GeoSight Devils Playground

Do you think playgrounds are boring? Are you getting sick of the same old swing and slide? Well check out this playground—it rocks!

Devils Playground is not your typical playground at the park, but a playground of granitic rock weathered into fantastic forms and eerie shapes. Located on Bureau of Land Management and state land, Devils Playground is a relatively unknown geologic curiosity found in a remote region of northwestern Utah.

Devils Playground consists of Tertiary-age (approximately 38 million years old) granitic rock formed from a cooling magma body that intruded overlying Paleozoic (400 to 300 million years old) sedimentary rocks. Known as the Emigrant Pass pluton, this intrusion covers an area of approximately 10 square miles in the southern part of the Grouse Creek Mountains.

Check out more on Devil’s Playground HERE.

Take a tour of our other GeoSights HERE.

February 19, 2015

Groundwater Levels in Western Juab and Millard Counties are Declining; Additional Pumping Will Accelerate Depletion and Hurt Sensitive-species Habitat and Vegetation

Salt Lake City – A seven year hydrogeologic study to monitor groundwater in Utah’s Snake Valley was recently released by the Utah Geological Survey (UGS), a division of Utah’s Department of Natural Resources. The study shows potential groundwater development in Nevada and Utah would lower groundwater levels and reduce spring flow in west-central Utah used to support agriculture, habitat of sensitive-species and vegetation for grazing.

“The time and resources committed to this study delineates groundwater levels, flow and chemistry in Snake Valley and adjacent basins to a much greater degree than was previously possible,” said Hugh Hurlow, senior scientist for the UGS Groundwater and Paleontology Program. “With pressure to develop groundwater in west-central Utah and east-central Nevada likely to continue, we needed to understand how future development and groundwater use was going to impact Utah residents and natural resources.”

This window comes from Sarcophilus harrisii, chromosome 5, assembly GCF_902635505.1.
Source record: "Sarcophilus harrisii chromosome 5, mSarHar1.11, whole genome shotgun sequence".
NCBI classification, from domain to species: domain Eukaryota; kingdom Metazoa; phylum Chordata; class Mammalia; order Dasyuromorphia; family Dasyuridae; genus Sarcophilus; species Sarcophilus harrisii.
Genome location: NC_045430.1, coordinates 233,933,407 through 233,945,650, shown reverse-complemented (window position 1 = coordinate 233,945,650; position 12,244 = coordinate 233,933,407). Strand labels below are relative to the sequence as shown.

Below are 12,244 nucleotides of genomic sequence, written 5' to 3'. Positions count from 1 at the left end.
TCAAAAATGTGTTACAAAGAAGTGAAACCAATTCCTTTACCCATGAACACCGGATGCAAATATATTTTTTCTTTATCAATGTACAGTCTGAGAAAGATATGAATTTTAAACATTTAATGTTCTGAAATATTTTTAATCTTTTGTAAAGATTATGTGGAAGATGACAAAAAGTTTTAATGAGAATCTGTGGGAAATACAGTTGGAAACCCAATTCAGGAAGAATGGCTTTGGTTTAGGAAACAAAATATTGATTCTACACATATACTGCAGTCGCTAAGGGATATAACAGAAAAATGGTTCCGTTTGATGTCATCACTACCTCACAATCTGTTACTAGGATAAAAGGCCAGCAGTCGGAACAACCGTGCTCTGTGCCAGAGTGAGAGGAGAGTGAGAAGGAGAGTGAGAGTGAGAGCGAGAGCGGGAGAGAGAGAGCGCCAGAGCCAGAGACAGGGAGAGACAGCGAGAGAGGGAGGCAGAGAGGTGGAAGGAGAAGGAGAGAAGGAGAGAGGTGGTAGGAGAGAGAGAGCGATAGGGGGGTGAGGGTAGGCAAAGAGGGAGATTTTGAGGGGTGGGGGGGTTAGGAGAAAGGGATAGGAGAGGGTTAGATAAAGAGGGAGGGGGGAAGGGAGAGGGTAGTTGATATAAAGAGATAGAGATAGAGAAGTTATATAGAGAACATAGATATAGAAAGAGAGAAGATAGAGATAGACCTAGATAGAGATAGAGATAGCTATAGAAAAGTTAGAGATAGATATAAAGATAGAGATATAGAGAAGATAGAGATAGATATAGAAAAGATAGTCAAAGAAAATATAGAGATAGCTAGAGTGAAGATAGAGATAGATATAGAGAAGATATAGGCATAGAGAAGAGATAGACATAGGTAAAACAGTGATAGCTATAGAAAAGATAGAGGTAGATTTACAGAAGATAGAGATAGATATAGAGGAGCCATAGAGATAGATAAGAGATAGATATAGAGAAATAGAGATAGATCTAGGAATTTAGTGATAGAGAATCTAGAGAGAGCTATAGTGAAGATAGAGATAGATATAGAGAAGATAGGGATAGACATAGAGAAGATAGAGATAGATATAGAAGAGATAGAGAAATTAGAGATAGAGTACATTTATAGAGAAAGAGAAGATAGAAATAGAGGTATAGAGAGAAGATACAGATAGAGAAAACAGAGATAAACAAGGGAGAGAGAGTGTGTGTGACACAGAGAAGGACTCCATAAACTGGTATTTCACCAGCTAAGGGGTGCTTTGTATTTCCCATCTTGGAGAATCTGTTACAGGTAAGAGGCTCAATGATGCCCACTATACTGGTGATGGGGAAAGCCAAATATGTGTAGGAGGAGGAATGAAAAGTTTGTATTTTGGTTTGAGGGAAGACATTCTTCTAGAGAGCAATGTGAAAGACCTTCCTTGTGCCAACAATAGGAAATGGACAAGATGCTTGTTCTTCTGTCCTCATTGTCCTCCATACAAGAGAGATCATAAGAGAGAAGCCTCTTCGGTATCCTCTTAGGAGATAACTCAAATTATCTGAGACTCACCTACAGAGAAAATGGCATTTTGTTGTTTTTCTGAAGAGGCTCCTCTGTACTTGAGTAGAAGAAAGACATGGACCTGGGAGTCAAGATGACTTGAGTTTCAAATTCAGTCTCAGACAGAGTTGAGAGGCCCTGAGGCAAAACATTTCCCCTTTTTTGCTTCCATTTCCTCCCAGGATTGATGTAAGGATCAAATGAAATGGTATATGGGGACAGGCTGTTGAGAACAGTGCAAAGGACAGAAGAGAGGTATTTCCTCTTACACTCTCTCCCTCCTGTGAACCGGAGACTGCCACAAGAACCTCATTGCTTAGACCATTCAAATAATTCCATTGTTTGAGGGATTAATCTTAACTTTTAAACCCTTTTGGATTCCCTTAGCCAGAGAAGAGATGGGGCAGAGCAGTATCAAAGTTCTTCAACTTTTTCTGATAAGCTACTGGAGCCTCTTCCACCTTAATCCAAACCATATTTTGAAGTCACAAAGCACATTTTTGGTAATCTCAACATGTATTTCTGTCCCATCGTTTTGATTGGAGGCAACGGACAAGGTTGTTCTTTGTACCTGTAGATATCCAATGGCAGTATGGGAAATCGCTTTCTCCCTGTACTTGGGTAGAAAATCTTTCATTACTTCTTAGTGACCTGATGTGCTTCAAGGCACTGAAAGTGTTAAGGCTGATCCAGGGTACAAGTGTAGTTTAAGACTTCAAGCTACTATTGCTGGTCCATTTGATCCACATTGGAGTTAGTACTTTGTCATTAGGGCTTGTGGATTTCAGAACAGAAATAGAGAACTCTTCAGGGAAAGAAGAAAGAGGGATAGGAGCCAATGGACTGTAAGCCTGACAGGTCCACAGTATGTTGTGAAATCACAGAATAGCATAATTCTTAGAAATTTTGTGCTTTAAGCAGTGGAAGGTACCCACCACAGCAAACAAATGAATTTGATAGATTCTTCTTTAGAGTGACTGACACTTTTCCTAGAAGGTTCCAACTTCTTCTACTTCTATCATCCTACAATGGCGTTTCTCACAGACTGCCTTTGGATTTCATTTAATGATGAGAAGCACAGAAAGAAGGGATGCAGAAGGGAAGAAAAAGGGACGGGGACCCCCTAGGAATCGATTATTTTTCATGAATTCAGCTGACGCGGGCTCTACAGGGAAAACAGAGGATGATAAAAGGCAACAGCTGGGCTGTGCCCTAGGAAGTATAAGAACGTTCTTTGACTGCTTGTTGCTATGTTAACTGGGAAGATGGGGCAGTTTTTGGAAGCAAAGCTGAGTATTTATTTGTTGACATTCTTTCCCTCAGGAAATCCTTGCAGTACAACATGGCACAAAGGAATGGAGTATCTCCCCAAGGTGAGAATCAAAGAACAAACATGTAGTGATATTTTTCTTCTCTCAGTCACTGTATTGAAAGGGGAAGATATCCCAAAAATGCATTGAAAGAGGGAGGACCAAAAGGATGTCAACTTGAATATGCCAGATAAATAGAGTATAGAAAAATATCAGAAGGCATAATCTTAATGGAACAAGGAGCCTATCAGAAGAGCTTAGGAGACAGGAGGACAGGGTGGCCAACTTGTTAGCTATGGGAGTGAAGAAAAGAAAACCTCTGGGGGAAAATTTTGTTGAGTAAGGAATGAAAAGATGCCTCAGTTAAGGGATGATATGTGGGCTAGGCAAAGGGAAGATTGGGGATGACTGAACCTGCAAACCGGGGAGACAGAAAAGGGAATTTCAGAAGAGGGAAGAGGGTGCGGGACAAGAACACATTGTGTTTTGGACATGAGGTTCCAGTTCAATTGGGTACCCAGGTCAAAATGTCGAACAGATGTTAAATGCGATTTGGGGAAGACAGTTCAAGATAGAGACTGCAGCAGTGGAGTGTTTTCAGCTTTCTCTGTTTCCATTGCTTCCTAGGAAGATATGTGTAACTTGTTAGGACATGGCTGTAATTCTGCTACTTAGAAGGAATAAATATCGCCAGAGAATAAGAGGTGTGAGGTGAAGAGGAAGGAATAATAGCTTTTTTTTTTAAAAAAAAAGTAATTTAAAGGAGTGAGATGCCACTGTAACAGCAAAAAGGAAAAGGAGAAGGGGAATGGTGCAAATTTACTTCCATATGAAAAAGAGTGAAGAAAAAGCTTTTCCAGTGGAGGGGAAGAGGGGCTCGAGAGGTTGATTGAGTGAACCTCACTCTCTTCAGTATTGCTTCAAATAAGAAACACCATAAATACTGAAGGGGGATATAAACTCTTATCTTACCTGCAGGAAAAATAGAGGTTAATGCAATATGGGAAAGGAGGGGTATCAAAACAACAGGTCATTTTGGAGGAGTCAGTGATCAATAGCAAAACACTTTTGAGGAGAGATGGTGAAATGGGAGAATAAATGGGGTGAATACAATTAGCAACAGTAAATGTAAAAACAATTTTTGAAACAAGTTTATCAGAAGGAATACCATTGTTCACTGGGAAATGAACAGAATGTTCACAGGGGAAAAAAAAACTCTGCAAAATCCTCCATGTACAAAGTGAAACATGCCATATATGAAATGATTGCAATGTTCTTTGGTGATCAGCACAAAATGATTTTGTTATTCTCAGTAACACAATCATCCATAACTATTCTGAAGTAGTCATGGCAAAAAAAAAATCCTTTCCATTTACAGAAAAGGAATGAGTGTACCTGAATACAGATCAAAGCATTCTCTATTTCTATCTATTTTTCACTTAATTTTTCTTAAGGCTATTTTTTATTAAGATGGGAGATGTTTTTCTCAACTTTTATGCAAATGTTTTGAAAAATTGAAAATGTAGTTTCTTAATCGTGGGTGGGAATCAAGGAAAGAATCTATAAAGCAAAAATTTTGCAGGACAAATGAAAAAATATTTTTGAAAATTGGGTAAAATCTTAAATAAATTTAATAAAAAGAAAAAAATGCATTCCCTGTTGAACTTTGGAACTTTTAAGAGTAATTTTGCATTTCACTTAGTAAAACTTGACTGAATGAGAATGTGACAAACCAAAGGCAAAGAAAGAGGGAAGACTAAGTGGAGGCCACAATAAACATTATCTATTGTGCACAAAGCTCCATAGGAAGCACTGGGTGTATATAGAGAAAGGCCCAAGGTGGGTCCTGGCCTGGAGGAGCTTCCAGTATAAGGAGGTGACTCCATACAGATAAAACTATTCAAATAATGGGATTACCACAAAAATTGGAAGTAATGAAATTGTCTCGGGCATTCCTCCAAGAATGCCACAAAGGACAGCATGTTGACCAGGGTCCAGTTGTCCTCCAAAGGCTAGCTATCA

The report, Hydrogeologic Studies and Groundwater Monitoring in Snake Valley and Adjacent Hydropgraphic Areas, West-central Utah and East-central Nevada, closely tested and monitored groundwater in Snake Valley, Tule Valley and Fish Springs in Millard and Juab counties.

Monitoring by UGS revealed that current groundwater use in Snake Valley is slowly depleting the basin-fill aquifer. Present pumping rates will continue to lower groundwater levels and reduce spring flow.

The study also shows future water development and increased pumping in Nevada or Utah would significantly increase the rate and area of groundwater level decline. Additional pumping for local agriculture use, or export from the area would harm springs and shallow groundwater that supports habitat of sensitive-species and vegetation used for grazing.

Additionally, researchers found that shallow basin-fill and deep carbonate-rock aquifers are interconnected. Increased pumping could also cause drawdown from both, which in turn could impact valleys beyond Snake Valley.

“Groundwater pumping would affect environmental conditions and current and future groundwater use in Snake Valley,” Hurlow said. “Taken together, the proposals for groundwater development in the region exceed the groundwater available for development. The current ecosystem would be negatively impacted by all but small levels of additional pumping.”

The UGS study was funded by the Utah Legislature in 2007, primarily to evaluate the impacts of a proposed project by the Southern Nevada Water Authority (SNWA) to pump groundwater from several basins in east-central Nevada for use in Las Vegas. SNWA’s project includes wells in Snake Valley, within five miles of Utah.

SNWA’s original plan requested over 50,000 acre-feet of water per year (AFY) in Snake Valley and over 90,000 AFY in Spring Valley, immediately west of Snake Valley in Nevada. The Nevada State Engineer approved about two-thirds of SNWA’s request for Spring Valley, and has not considered the application for Snake Valley. Legal challenges to the Nevada State Engineer’s award have delayed the project indefinitely.